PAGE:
To Halloween or to not Halloween? While Halloween began as All Hallows Eve, the vigil before All Hallows (All Saints Day), and certainly has Catholic roots, whether to participate in cultural celebrations of a now secularized Halloween is controversial in Christian circles.
In the Protestant circles I grew up in, “Fall Festival” parties or “Reformation Day” parties were the order of the day. Halloween was considered pagan with a dangerous obsession with the morbid and grotesque.
As Catholics we can certainly embrace how Halloween traditions remind us of memento mori, that that we will die and must face that reality, while at the same time being cautious of anything occult that might be celebrated on this holiday.
Our culture’s celebration of Halloween certainly isn’t perfect, I get that. But we can participate in what makes it wonderful while remembering its Catholic roots. We can mock the devil! We can, while acknowledging that evil is real, we do not have to fear it. We can despise it in the knowledge that Christ is victorious over sin and death.
Should we go to Mass on All Saints and teach our children what the point of this vigil of All Hallows Eve (Halloween) is about? Yes!
Should we inform Halloween with an understanding of All Souls and what the Church teaches about death and praying for our dear departed? Yes!
Should we avoid any observance of Halloween like trick-or-treating? No, I don’t think so. I think Halloween is incredibly important and here’s why.
Every October 31st the street two blocks down from us is blocked off to protect little trick-or-treaters. The houses are decorated to the nines. Welcome to Halloween Town! (Not it’s official name, but what I like to call it. Spookyville is also acceptable. You have some freedom here.)
There are at least a thousand people, likely more, walking from house to house. Parents wait at the sidewalk for their kids, chit chatting with neighbors they’ve never met before. Older siblings walk younger siblings to front porches where candy or stickers await. Adorable kids in costume are everywhere. Some parents are dressed up, some families are themed, some, like me, are just along for the ride, trying not to lose any small children in the crowd.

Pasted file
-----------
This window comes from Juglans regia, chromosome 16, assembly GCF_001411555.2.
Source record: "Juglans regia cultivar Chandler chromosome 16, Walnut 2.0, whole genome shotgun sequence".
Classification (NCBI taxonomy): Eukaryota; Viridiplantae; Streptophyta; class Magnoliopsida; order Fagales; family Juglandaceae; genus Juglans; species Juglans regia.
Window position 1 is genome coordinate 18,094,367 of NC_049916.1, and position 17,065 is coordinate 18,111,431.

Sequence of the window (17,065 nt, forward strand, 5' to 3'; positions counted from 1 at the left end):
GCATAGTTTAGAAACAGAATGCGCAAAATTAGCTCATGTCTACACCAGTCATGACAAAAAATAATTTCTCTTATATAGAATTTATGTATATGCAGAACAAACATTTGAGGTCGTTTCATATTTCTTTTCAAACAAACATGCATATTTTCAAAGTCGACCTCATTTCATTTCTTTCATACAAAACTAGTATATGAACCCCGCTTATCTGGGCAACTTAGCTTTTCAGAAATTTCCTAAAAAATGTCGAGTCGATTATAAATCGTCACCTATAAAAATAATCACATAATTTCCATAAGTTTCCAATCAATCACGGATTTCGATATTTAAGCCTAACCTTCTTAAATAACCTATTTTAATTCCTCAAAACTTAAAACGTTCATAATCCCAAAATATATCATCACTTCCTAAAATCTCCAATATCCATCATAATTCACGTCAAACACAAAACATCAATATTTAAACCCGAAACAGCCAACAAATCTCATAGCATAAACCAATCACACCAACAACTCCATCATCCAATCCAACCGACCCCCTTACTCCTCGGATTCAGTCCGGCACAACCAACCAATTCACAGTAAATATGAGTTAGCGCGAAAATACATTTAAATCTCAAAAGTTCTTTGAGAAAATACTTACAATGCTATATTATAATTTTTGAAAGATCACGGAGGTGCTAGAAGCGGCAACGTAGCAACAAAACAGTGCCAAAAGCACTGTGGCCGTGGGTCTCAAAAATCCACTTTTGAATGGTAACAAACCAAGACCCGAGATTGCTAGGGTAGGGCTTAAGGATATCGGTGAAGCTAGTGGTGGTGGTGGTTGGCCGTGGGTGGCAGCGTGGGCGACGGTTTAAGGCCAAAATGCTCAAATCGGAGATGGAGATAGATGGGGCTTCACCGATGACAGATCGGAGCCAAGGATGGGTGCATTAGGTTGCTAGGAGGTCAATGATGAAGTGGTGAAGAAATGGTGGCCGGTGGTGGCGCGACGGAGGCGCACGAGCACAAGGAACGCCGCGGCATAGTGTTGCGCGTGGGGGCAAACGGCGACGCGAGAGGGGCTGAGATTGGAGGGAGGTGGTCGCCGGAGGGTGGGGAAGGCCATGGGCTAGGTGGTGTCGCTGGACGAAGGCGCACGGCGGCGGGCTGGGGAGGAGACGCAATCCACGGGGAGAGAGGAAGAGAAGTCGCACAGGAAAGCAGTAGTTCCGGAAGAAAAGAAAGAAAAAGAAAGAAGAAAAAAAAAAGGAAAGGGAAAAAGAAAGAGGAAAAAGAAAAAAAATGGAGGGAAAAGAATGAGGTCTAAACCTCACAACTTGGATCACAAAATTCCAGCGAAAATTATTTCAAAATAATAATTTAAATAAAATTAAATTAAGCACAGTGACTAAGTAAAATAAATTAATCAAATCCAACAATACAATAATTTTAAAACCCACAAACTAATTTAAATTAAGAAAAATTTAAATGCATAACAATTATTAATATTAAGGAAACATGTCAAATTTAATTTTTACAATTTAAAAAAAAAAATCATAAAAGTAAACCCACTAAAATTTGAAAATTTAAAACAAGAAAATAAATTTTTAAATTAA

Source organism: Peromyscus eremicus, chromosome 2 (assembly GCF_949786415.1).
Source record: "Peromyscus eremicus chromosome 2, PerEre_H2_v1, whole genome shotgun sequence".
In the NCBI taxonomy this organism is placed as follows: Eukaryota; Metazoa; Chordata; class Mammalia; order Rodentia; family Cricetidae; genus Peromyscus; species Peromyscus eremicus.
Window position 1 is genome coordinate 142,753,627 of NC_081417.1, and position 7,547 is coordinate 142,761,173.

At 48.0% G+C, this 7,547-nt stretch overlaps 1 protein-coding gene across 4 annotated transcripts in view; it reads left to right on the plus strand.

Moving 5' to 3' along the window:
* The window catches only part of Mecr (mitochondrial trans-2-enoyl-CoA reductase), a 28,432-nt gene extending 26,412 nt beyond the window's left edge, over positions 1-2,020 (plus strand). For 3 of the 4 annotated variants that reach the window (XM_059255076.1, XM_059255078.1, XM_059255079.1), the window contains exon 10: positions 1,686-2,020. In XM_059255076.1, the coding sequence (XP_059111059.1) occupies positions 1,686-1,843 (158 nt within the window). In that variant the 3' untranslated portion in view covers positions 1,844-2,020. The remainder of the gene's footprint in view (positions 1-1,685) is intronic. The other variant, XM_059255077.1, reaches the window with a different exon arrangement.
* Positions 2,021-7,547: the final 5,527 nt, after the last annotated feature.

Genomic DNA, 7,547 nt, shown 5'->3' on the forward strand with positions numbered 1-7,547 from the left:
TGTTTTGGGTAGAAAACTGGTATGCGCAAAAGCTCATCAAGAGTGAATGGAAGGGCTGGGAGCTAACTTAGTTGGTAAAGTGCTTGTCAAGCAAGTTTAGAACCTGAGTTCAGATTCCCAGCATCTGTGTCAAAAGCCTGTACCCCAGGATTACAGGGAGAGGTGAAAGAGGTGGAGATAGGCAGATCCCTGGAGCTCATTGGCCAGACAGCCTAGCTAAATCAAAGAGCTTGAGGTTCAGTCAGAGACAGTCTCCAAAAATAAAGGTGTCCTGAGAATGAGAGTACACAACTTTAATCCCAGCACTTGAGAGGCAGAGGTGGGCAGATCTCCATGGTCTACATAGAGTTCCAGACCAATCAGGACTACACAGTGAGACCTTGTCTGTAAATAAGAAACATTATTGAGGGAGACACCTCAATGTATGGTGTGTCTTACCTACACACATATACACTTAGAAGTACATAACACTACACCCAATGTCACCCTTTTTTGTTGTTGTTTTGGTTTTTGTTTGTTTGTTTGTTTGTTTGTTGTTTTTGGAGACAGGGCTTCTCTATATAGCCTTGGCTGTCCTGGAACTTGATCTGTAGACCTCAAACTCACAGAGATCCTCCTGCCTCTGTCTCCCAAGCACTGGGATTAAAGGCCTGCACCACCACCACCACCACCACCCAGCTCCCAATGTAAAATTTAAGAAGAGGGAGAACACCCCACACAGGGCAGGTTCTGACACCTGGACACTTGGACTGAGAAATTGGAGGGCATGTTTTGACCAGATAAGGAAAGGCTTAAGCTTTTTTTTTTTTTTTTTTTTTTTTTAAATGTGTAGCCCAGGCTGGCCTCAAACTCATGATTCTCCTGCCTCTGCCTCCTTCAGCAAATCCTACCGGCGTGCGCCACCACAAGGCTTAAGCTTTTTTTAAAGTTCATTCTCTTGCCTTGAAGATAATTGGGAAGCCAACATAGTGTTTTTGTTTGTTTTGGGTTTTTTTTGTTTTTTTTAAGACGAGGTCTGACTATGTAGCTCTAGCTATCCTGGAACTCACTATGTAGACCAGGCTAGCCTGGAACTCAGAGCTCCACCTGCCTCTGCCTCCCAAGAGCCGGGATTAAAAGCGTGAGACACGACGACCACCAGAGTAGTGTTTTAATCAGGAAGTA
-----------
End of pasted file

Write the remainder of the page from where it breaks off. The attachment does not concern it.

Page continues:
We see neighbors and friends. The heat of central Texas has started to subside and everybody is celebrating the crisp autumnal air. We’re all together: rich and poor, babies and grandparents. Our skin colors are different. We go to different churches. Some of the decorated houses have campaign signs for one candidate while others have signs promoting the other one.
Halloween is the only night we will meet in a spirit of festivity. It’s our ONLY communal holiday here in the US.
We have family holidays like Thanksgiving and holidays like Fourth of July where we invite friends over for barbecues. But is there any other day that is a festival? Where we are all out, celebrating together rather than in dining rooms or backyards? That’s what makes Halloween precious.
I am all about prioritizing the Christian traditions of the liturgical year and building strong Catholic community (I write books about this!). It’s so important. But there’s also something valuable about festivity celebrated by everyone around us. We need traditions like trick-or-treating that remind us that we connected to other human beings. Now more than ever before when our country is so divided.
It’s devastating that Halloween is the only day like this. We need more days where we are literally partying in the streets with our neighbors. So in the midst of the All Saints parties and fall festivals, can we please trick-or-treat? Shoot the breeze with the other parents? Fawn over adorable costumed children? Eat some candy? Celebrate together?
St. John Chrysostom said “Ubi caritas gaudet ibi est festivitas” or “where love rejoices, there is festivity.” Our culture’s lack of festival reveals a void where love should dwell. Festival should bind us together. If we bring back festival, can love follow? I think we should try it. Let’s go trick-or-treat.